One of the more respected American blenders is Barrell Craft Spirits. Based in Louisville, Barrell has been at it for a decade and has won its fair share of awards (including some from me). Every release is at cask strength; Barrell wants to leave the proofing adventure to each individual’s preference.
“It’s incredible to think we’ve launched [so many] unique bourbon batches over the past 10 years, which truly speaks to our passion for pushing the creative envelope every day. […] As longtime champions of transparency, this further underscores our commitment to informing consumers about what’s in their glass of whiskey.” - Joe Beatrice, Founder of Barrell Craft Spirits
Barrell has just introduced its Cask Finish Series, highlighting its blending expertise with unique barrel finishes. It will be a recurring annual release that includes two blends each year. Barrell has been kind enough to send me each sample in exchange for my no-strings-attached, honest reviews.
Each Bourbon was sipped neat from a Glencairn glass. Now, without further ado, let’s #DrinkCurious.
The first of the two is the Amburana Cask Finish.
Amburana is one of the newest, popular exotic wood types to hit the American whiskey scene and is starting to garner attention overseas. It comes from a hardwood tree that grows in Brazil, Peru, Paraguay, Argentina, and Bolivia. Traditionally, it has been used to age cachaça, one of Brazil's most popular distilled spirits. Those casks typically offer strong cinnamon, nutmeg, clove, and vanilla spice.
Barrell’s Amburana begins with a blend of Kentucky and Indiana Bourbons. The Kentucky component is 5-years, while Indiana’s is 5-, 6-, 7-, and 10-years. The mashbill is 75% corn, 21% rye, and 4% malted barley. This 52.81% (116.42°) Bourbon comes with a suggested retail price of $89.99 for a 750ml package.
Appearance: This Bourbon presented as a dark mahogany. Try as I might, I couldn’t get a stable rim to form; instead, it was jagged and broken. Thick, slow tears fell back to the pool.
Nose: Cinnamon apple strudel? This smelled like dessert! I also found bananas, almonds, and rice pudding. I handed my glass to Mrs. Whiskeyfellow and invited her to sniff, who proclaimed, “Oh, yummy!” When I inhaled the vapor, it became like a cinnamon-dusted coffee cake.
Palate: There is no way on the planet this is 116°. I had to grab the bottle and double-check. The dessert theme continued. I could have been eating pumpkin pie! The front tasted of pumpkin, nutmeg, and pastry crust. Midway through, I encountered ginger, cinnamon, and almonds. The back featured dry oak, corn, and black pepper.
And I got so lost in the pumpkin pie that I forgot to mention the mouthfeel, which was silky.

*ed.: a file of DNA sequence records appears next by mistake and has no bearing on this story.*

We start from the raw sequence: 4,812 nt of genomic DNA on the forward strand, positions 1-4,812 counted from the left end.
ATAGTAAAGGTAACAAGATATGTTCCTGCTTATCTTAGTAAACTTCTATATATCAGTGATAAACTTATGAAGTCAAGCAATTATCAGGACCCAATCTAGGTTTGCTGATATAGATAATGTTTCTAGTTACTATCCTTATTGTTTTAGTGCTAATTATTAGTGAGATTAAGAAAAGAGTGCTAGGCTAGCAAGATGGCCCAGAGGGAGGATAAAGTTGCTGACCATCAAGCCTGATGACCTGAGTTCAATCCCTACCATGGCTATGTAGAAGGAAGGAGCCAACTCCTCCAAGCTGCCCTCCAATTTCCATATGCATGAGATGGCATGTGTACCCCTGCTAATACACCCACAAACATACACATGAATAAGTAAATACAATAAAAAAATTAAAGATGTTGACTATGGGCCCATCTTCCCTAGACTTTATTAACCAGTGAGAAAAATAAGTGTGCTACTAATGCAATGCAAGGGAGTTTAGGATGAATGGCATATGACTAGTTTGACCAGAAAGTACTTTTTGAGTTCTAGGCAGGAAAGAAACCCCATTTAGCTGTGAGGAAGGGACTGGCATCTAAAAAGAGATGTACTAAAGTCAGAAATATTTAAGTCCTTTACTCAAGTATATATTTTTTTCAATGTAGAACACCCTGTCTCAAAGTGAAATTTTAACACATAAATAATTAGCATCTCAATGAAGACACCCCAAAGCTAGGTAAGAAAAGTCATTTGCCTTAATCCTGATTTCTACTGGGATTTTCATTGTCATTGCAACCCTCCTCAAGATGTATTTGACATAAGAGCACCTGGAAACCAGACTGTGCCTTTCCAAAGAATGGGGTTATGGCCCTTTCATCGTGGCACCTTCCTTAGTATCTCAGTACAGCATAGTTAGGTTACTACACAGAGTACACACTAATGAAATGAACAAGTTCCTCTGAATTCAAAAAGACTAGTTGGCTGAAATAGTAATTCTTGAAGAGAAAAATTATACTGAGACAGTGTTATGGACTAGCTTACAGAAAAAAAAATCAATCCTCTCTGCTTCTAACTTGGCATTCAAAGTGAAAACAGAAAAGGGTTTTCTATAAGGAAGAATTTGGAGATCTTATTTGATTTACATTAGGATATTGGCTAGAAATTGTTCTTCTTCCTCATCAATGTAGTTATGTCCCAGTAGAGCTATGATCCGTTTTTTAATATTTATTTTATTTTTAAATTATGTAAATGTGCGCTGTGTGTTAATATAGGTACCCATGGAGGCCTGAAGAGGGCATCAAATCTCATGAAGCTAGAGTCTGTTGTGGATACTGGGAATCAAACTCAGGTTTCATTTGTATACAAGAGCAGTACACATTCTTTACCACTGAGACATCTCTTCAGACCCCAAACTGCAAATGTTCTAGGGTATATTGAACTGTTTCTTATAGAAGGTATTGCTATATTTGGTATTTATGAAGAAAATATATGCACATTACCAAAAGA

Finish: The most dominating flavor remaining was ginger; it even overtook the black pepper. The pumpkin pie came close to sticking it out but fell away shortly before the ginger. The finish was long and spicy.
Bottle, Bar, or Bust: Do you remember when I doubted the proof? I was so enchanted with the taste and trying to pull out all the flavors that the proof snuck up on me. I could feel it in my head. So, the first thing I will tell you is if you need to go anywhere, make sure you have a designated driver.
Secondly, this was just stupidly delicious. I loved it. I want to find other whiskeys finished in Amburana casks. It would be challenging if you asked me to choose between Amburana and Tokaji casks. Both give dessert sensations, but they’re so different.
Barrell Amburana is one of those I-don’t-care-what-this-costs whiskeys. Just buy yourself a Bottle. Meanwhile, I’m still stunned. While I’ve not yet tasted the second Bourbon, Amburana is the best Bourbon I’ve tasted in 2023 so far.
The second is the Tale of Two Islands.
In 2018, Barrell released its Tale of Two Islands Rum, which took Jamaican rum and aged it in peated Islay Scotch whisky casks (for the record, that made my mouth water). Those casks were then used to finish a blend of 5-, 6-, and 9-year Indiana and 5- and 6-year Maryland Bourbons.
The final mashbill was 73% corn, 23% rye, and 4% malted barley. Tale of Two Islands is packaged at 59.11% ABV (118.22°) and has a suggested price of $89.99 for a 750ml bottle.
Appearance: This Bourbon possessed a rusty coloring. A medium-weighted rim created thick, slow tears.
Nose: I could smell this whiskey from across the room while I allowed it to breathe. The aroma comprised molasses, brine, cherries, bananas, lemon curd, and orange peel. When I pulled the air through my lips, I found toasted coconut.
Palate: This Bourbon’s texture initially seemed slick but began to congeal before arriving at the back of my throat. While that distracted me, I noticed that flavors from all over the map were competing with one another. I could identify something mineral (but not Dickel's minerality), coconut, and stewed peaches on the front. The middle offered tastes of cherries, apricots, and molasses, while the back tasted of oak, clove, and baking chocolate.
Finish: What was left behind were apricots, molasses, cherry cola, lemon zest, cocoa, oak tannins, and black pepper. It had a medium-to-long duration.
Bottle, Bar, or Bust: I had expected some peat with the Islay component; what came instead was the brininess and baking chocolate. That’s not bad; it teaches us not to make assumptions. A Tale of Two Islands is a seriously complex Bourbon. I was confused, which meant it held my attention, forcing me to concentrate harder. I like that.
Like the Amburana, Tale of Two Islands drank far below the stated proof. The only thing that reminded me it was cask strength was the numbing of my hard palate. I enjoyed what was in my glass. As I type this, I still want peat; regardless, it was unusual in a good way, which means it takes my Bottle rating.
My Simple, Easy-to-Understand Rating System
- Bottle = Buy It
- Bar = Try It
- Bust = Leave It
Whiskeyfellow encourages you to enjoy your whiskey as you see fit but begs you to do so responsibly.